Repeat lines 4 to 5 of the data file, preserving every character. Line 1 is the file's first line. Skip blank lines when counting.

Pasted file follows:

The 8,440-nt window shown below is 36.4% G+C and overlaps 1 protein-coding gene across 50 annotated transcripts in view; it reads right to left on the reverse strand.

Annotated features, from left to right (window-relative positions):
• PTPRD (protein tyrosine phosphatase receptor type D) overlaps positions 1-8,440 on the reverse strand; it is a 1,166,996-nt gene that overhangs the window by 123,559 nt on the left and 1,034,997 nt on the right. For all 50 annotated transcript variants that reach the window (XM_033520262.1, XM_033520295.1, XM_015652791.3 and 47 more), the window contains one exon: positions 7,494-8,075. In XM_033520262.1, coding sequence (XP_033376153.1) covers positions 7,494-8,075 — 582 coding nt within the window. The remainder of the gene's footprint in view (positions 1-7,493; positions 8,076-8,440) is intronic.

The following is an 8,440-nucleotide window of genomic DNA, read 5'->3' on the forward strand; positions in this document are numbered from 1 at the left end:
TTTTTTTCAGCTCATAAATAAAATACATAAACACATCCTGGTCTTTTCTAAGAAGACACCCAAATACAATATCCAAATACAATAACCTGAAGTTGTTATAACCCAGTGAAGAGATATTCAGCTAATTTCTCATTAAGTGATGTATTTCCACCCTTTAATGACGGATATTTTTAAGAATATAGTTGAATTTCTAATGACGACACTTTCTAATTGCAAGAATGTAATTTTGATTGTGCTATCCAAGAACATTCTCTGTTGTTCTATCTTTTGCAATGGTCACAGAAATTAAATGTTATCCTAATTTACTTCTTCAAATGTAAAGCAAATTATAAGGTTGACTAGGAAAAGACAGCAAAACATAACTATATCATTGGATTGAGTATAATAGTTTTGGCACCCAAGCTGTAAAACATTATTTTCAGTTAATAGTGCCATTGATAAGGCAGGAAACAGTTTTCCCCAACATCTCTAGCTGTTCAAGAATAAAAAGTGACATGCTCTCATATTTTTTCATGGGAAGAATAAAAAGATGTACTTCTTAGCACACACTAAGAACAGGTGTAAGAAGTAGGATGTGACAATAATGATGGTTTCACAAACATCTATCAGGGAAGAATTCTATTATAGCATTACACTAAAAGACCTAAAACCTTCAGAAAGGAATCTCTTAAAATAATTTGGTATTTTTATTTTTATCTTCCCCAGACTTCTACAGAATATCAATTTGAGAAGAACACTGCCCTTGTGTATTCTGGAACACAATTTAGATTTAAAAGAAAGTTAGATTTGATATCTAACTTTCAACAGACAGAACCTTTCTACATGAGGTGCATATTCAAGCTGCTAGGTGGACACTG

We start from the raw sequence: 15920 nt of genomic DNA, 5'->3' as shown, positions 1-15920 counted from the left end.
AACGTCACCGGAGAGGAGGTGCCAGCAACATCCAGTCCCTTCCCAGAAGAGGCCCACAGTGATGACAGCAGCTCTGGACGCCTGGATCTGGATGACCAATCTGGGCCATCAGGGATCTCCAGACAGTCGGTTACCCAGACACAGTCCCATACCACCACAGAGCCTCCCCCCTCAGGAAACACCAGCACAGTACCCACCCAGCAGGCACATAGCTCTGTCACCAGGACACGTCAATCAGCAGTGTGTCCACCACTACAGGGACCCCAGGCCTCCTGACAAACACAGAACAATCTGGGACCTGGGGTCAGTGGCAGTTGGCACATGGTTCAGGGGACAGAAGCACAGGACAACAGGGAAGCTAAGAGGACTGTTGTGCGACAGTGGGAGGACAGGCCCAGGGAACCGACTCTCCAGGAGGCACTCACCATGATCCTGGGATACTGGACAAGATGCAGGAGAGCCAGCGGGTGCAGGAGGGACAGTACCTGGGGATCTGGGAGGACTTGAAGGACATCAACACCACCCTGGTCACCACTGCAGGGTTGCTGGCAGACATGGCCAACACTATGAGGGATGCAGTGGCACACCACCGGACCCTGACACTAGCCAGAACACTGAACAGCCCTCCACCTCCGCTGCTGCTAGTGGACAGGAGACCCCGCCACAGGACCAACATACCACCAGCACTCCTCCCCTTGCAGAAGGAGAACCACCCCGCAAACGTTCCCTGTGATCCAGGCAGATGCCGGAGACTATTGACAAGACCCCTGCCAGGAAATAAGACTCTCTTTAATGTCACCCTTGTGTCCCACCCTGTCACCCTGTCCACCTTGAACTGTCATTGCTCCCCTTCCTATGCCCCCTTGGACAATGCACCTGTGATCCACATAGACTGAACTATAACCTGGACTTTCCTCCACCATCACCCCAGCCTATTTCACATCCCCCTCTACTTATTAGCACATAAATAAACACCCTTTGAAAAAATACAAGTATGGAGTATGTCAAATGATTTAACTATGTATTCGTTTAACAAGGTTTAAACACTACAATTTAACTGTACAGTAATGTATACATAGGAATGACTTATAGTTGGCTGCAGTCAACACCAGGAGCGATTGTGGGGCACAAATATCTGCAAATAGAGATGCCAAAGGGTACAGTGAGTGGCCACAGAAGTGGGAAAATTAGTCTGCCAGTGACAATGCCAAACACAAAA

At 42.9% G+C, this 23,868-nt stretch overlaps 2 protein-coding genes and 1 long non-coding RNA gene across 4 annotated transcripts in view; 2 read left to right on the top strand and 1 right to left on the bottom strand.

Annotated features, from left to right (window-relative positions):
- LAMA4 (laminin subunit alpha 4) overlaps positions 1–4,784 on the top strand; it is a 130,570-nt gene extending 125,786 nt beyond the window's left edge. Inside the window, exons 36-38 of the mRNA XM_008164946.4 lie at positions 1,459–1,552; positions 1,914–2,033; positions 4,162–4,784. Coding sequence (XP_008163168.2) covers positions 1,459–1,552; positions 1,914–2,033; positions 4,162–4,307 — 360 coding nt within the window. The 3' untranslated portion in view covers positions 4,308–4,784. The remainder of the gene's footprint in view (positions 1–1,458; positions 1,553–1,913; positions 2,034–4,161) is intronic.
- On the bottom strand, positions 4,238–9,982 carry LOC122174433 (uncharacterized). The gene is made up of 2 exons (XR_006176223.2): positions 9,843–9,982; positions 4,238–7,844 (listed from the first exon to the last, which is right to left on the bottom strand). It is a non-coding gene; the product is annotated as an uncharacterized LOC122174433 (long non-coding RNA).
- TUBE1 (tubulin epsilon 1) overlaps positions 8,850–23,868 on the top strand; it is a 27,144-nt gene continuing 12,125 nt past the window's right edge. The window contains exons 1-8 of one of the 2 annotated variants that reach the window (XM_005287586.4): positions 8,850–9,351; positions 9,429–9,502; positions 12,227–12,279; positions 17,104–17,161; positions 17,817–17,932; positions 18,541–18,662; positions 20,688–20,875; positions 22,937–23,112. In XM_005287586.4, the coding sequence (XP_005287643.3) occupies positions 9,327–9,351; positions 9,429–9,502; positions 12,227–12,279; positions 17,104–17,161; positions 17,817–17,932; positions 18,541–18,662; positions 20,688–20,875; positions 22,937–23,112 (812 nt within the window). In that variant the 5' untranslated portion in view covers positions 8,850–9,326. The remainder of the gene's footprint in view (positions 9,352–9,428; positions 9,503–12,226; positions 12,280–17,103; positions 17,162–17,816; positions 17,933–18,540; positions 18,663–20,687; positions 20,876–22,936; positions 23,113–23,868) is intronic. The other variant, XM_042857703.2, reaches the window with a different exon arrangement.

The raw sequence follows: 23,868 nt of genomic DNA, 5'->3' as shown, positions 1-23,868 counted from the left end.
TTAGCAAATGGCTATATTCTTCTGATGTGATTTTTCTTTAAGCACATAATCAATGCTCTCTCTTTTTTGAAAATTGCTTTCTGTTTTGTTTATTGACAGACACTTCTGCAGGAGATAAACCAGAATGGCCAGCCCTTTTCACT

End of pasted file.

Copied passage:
The following is an 8,440-nucleotide window of genomic DNA, read 5'->3' on the forward strand; positions in this document are numbered from 1 at the left end:
TTTTTTTCAGCTCATAAATAAAATACATAAACACATCCTGGTCTTTTCTAAGAAGACACCCAAATACAATATCCAAATACAATAACCTGAAGTTGTTATAACCCAGTGAAGAGATATTCAGCTAATTTCTCATTAAGTGATGTATTTCCACCCTTTAATGACGGATATTTTTAAGAATATAGTTGAATTTCTAATGACGACACTTTCTAATTGCAAGAATGTAATTTTGATTGTGCTATCCAAGAACATTCTCTGTTGTTCTATCTTTTGCAATGGTCACAGAAATTAAATGTTATCCTAATTTACTTCTTCAAATGTAAAGCAAATTATAAGGTTGACTAGGAAAAGACAGCAAAACATAACTATATCATTGGATTGAGTATAATAGTTTTGGCACCCAAGCTGTAAAACATTATTTTCAGTTAATAGTGCCATTGATAAGGCAGGAAACAGTTTTCCCCAACATCTCTAGCTGTTCAAGAATAAAAAGTGACATGCTCTCATATTTTTTCATGGGAAGAATAAAAAGATGTACTTCTTAGCACACACTAAGAACAGGTGTAAGAAGTAGGATGTGACAATAATGATGGTTTCACAAACATCTATCAGGGAAGAATTCTATTATAGCATTACACTAAAAGACCTAAAACCTTCAGAAAGGAATCTCTTAAAATAATTTGGTATTTTTATTTTTATCTTCCCCAGACTTCTACAGAATATCAATTTGAGAAGAACACTGCCCTTGTGTATTCTGGAACACAATTTAGATTTAAAAGAAAGTTAGATTTGATATCTAACTTTCAACAGACAGAACCTTTCTACATGAGGTGCATATTCAAGCTGCTAGGTGGACACTG